“You can have other words—chance, luck, coincidence, serendipity. I’ll take grace. I don’t know what it is exactly, but I’ll take it.” Mary Oliver
Lori Hoevener, Ph.D., grew up in Seymour, Indiana. For many years, she taught English at Bloomington H.S. North. Much of her poetry centers on these two aspects of her life: growing up in rural Indiana and working with high school students. Her poem “Writing” recently appeared in The Ryder magazine.
Welcome to the Poets Weave, I'm Romayne Rubinas Dorsey. Lori, what poems have you brought for us today?
Part A. Do they even know who I am?
Such a long, cold, chilly life
Out there alone on the farm.
Plastic covering the living room furniture
Where no one ever sat,
And little living ever occurred.
Pretending my mother did not exist,
Despising your son’s decision to marry.
And the children?
Not a touch for either of us.
No birthdays, no Christmases, no celebrations
And money was definitely not the issue.
Green stamps procured what few items furnished the kitchen
With its sour tastes and smells.
Sunken pies shrunk back from their tins
As if they knew how they’d been baked
And felt terribly embarrassed.
The red henhouse, a long grape arbor, three large barns
It all sounds so good on paper.
With so little life in them,
And a stark refusal
To share in existence.
B. Could there be a warmer spot?
523 West Brown
A small bungalow on the wrong side of town
Cookies, cakes, pies, and an unmatched generosity of spirit
Huge family gatherings with no thought of cost or number.
“Have you got the bakery going, Mam?”
Was always my mother’s greeting.
Homemade noodles and freshly baked bread
Wafted toward us as we entered.
A deep resonance of warmth and peace
I never wanted to leave.
Cozy couches and overstuffed chairs,
Pictures and albums of everyone’s wedding,
The faces of my cousins surrounding me.
“12 grandchildren!!” My grandma would often exclaim...
“No regrets! Lori, I don’t have any regrets!!”
The deep reassurance of hearing who she was and who I was
And who I might become.
With over fifty years of loving union
The air resounded with a harmony
That seemed everlasting.
The best grandparents in the universe.
One set was really all I needed.
I can still hear them.
No gentle lowing or soothing baas
Only frantic braying and animal screams,
Swallowing our truck in the gritty dawn.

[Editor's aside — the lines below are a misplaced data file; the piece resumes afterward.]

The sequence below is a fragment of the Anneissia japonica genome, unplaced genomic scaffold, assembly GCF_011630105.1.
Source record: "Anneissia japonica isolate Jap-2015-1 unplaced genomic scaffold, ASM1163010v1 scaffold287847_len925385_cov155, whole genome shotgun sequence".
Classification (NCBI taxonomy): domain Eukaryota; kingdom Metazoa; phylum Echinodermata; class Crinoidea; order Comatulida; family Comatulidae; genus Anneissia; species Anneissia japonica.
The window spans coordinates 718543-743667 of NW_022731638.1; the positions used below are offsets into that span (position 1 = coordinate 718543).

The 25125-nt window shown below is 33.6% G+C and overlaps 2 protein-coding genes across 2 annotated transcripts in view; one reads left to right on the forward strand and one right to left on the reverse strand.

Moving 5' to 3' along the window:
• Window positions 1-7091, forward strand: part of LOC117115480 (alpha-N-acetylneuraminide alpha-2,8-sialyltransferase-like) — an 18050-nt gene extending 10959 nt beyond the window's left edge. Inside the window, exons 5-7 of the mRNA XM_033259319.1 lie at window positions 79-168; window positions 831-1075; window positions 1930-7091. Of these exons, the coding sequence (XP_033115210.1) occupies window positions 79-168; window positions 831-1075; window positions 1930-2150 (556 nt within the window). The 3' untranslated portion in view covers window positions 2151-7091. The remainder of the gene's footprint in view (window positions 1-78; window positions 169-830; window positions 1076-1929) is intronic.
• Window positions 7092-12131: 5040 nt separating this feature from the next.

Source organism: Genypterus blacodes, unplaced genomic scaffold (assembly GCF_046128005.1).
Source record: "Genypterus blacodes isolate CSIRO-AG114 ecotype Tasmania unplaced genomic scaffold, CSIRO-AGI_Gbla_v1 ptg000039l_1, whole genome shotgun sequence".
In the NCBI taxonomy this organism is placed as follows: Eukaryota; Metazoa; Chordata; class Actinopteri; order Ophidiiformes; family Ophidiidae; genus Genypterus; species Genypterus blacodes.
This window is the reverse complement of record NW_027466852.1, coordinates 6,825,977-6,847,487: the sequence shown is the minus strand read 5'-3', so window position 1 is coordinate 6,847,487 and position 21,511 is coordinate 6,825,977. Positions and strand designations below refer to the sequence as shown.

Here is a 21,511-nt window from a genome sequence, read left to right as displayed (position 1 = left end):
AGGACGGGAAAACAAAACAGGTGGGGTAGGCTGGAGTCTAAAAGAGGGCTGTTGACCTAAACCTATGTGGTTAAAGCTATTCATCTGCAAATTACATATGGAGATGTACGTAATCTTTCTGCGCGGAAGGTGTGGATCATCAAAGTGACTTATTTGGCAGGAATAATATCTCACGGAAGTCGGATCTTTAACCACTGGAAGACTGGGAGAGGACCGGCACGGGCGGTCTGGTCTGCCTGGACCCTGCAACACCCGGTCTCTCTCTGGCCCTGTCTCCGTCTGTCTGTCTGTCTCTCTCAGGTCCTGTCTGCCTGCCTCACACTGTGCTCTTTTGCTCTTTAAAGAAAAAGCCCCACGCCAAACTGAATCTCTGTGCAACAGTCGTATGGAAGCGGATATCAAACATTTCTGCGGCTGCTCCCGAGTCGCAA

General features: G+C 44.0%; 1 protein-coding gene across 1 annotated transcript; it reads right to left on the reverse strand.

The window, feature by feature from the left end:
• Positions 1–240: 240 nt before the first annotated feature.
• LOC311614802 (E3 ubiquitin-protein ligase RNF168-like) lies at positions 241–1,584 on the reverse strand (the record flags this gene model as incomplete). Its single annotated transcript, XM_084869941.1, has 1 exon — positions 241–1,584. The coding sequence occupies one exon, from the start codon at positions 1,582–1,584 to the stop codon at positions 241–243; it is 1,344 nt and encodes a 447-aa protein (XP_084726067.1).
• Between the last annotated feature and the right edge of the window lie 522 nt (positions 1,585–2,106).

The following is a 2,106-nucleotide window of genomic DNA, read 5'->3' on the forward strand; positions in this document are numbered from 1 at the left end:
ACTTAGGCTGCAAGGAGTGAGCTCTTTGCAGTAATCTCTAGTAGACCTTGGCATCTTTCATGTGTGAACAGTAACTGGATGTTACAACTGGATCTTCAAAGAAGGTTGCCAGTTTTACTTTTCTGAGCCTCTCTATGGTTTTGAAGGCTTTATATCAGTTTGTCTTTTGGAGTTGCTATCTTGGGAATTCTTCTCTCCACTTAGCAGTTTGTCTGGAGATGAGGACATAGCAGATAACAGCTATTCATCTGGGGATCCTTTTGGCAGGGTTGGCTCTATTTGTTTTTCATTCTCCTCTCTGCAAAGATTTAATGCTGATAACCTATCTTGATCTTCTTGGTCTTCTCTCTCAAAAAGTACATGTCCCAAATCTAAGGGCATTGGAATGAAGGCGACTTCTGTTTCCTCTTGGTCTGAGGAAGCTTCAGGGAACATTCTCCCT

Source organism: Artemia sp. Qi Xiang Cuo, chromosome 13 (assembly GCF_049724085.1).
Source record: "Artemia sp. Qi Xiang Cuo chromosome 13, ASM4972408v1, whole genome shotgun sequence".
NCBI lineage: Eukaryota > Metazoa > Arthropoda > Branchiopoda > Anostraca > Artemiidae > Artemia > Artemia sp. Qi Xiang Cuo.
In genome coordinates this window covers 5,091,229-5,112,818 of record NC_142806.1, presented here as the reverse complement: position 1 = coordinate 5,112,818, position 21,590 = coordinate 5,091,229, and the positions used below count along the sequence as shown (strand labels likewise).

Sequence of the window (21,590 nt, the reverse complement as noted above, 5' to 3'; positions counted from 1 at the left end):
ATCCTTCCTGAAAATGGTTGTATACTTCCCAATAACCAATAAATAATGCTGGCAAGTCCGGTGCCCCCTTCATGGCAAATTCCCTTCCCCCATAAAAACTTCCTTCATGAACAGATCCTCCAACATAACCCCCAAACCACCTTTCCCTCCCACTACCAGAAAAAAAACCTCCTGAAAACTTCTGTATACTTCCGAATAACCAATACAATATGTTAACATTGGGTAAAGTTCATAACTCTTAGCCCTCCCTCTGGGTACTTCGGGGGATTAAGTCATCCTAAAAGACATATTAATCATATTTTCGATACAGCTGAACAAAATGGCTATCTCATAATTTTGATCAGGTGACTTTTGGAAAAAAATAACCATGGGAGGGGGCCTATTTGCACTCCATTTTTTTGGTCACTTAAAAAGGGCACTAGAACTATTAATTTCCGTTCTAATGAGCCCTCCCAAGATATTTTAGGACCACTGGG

Ripped from their gentle pastures and barns,
The young ones were especially prized.
Their days of shelter suddenly over,
They sensed where they were headed.
We, too, were children, scared, locked inside the truck,
Two siblings surrounded by that fearful clamor…
Dad jabbed at the cows with an electric prod,
Heavy hooves hammered the truck’s shaking bed.
A different type of harvest,
Those disappearing animal families.
My love for the farm betrayed again.
An ugly lesson in sacrifice and survival.
Did we ask to go in there?
My brother and I
Riding along with our farmer dad,
Before school structured our lives,
Shielding us from certain realties.
Suddenly, we find ourselves inside, behind the meat counter.
How could there be such a place?
Blood splatter across the white walls,
Shell casings clustered on the concrete floor,
“Here’s the room where the action takes place.”
My tears interrupt the tour.
”Why do girls have to ruin everything?” my brother shouts.
They shuttle me to Grandma’s house
And her barely concealed outrage.
“Why would anyone take young kids into a butcher shop?”
The abiding brutality toward children and chattel.
I kept looking everywhere for my kittens and cats….
Everywhere I could think to look as a six-year-old girl.
Where could they have gone? Had I made a mistake in their care and feeding? Could someone have stolen them?
I kept hearing about people having things stolen:
Mom should never have left her purse in the car….
Dad finally caught the thieves who were stealing his gas on the farm….
But how could this keep happening, over and over…
There once had been so many I could hardly keep track!
Beautiful colors and different sizes
The calicos were my favorite, or maybe the grey ones.
That indelible softness, snuggled safely against my cheek and arms.
These were my pet friends, and I loved them dearly.
I kept asking my mom what she thought could have happened to them,
But she never would say.
Years later, as a teenager,
I had long ago given up the search.
We lived in a new house on the other side of town.
While at my grandparents’ during a family gathering
Safely ensconced in my favorite spot,
I overhead Uncle Dave and my mom laughing uproariously
About all of those cats she killed
When she started her car in the winter.
You've been listening to the poetry of Lore Hoevener on the Poets Weave, I'm Romayne Rubinas Dorsey.